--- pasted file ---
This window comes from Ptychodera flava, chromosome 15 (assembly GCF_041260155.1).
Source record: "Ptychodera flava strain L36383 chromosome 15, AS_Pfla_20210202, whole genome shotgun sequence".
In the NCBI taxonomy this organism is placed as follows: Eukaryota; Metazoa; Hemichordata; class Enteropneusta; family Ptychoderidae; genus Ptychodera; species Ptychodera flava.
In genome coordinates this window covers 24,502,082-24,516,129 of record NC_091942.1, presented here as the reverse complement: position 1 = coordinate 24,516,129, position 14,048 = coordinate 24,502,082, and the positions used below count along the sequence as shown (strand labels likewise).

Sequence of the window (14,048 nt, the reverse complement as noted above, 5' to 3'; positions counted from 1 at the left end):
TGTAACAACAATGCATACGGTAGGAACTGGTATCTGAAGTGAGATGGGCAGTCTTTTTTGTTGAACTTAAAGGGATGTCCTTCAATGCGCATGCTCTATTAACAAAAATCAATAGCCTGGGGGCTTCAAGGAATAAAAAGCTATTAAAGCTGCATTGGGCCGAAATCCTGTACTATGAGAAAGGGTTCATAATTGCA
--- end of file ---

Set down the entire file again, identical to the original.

This window comes from Ptychodera flava, chromosome 15 (assembly GCF_041260155.1).
Source record: "Ptychodera flava strain L36383 chromosome 15, AS_Pfla_20210202, whole genome shotgun sequence".
In the NCBI taxonomy this organism is placed as follows: Eukaryota; Metazoa; Hemichordata; class Enteropneusta; family Ptychoderidae; genus Ptychodera; species Ptychodera flava.
In genome coordinates this window covers 24,502,082-24,516,129 of record NC_091942.1, presented here as the reverse complement: position 1 = coordinate 24,516,129, position 14,048 = coordinate 24,502,082, and the positions used below count along the sequence as shown (strand labels likewise).

Sequence of the window (14,048 nt, the reverse complement as noted above, 5' to 3'; positions counted from 1 at the left end):
TGTAACAACAATGCATACGGTAGGAACTGGTATCTGAAGTGAGATGGGCAGTCTTTTTTGTTGAACTTAAAGGGATGTCCTTCAATGCGCATGCTCTATTAACAAAAATCAATAGCCTGGGGGCTTCAAGGAATAAAAAGCTATTAAAGCTGCATTGGGCCGAAATCCTGTACTATGAGAAAGGGTTCATAATTGCA